So, let’s look at the Starbucks menu again and answer the following question using the INDEX function.
“What is the price of the Caffe Mocha, size Grande?”
1. array – The “where” argument.
This argument tells the INDEX where to look in the spreadsheet. I specified $C:$2:$C$8 because this range is the column of prices that I want to return a value from.
Again, it’s good practice to make this range an absolute reference so you can copy the formula down.
2. row_num – The “row number” argument
Next, we specify the row number of the value we want to return within the array (range). This is the row number of the array, NOT the row number of the sheet.
For now, we can hard code this number by typing a 4 into the formula.
The result is $3.95, the value in the 4th cell of the array (range).
Important Note: The number formatting from the array range does not automatically get applied to the cell that contains the formula. If you see a 4 returned by INDEX, this means you need to apply a number format with decimal places to the cell(s) with the formula.
INDEX is pretty simple on its own. Let’s see how to combine it with MATCH.
Combining INDEX and MATCH
By combining the INDEX and MATCH functions, we have a comparable replacement for VLOOKUP.
To write the formula combining the two, we use the MATCH function to for the row_num argument.
In the example above I used a 4 for the row_num argument for INDEX. We can just replace that with the MATCH formula we wrote.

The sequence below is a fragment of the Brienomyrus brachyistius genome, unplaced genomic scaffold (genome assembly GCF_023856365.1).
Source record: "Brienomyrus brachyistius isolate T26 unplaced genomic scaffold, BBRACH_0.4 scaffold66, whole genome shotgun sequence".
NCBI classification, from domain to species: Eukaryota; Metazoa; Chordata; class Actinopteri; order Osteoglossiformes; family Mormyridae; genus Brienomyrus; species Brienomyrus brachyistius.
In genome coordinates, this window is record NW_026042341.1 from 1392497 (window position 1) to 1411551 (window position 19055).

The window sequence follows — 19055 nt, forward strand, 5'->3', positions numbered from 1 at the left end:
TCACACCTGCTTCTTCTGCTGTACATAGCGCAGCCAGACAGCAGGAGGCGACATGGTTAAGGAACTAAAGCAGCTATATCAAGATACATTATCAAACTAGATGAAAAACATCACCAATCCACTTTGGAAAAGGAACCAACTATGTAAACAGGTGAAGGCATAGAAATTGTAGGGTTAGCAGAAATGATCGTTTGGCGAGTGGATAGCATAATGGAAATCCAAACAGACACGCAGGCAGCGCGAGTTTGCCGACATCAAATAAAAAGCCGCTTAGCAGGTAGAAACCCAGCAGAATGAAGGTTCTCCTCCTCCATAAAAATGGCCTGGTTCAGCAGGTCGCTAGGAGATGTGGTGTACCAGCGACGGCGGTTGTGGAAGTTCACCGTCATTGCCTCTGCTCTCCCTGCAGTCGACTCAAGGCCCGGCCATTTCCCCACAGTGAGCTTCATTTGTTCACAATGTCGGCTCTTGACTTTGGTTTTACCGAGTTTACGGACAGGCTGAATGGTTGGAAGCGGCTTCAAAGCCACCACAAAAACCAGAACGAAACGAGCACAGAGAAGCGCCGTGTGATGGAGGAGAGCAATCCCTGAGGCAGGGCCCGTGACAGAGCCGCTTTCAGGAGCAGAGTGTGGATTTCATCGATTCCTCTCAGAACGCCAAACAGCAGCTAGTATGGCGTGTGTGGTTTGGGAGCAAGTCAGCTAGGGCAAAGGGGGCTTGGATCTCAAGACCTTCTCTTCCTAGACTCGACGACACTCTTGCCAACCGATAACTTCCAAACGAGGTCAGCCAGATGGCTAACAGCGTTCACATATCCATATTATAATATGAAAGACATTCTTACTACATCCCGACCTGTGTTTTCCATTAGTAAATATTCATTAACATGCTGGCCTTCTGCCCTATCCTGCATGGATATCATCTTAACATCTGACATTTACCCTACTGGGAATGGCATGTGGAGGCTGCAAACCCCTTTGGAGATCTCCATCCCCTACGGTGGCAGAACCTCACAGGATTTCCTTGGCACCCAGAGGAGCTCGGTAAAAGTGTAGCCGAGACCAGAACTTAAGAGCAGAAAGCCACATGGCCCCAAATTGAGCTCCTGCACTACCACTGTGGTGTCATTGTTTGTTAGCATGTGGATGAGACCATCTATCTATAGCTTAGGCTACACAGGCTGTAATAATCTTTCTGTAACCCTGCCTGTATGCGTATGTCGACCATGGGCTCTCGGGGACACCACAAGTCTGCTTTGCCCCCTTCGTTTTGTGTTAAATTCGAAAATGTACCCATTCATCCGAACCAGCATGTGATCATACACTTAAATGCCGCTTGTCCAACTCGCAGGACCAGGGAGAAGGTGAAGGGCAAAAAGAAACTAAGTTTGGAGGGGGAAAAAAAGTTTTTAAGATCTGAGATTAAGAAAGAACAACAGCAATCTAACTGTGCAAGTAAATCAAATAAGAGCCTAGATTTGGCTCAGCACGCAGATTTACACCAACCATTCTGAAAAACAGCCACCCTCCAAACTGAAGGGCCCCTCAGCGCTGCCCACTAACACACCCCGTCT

The MATCH function returns a 4 to the row_num argument in INDEX. INDEX then returns the value of that cell, the 4th row in the array (range).
The result is $3.95, the price of the Caffe Mocha size Grande.
Here is a simple guide to help you write the formula until you’ve practiced enough to memorize it.
Again, you can think of MATCH as the VLOOKUP. It just returns a row number to INDEX. INDEX then returns the value of the cell in a separate column.
VLOOKUP versus INDEX MATCH
Could we have accomplished the same thing with VLOOKUP in our example? Yes. But again, the advantage of using the INDEX MATCH formulas is that it’s less susceptible to breaking when the spreadsheet changes.
Inserting and Deleting Columns
If, for example, we were to add a new cup size to our coffee menu and insert a column between Tall and Grande, our Vlookup formula would return the wrong result. This happens because Grande is now the 4th column, but the index number for VLOOKUP is still 3.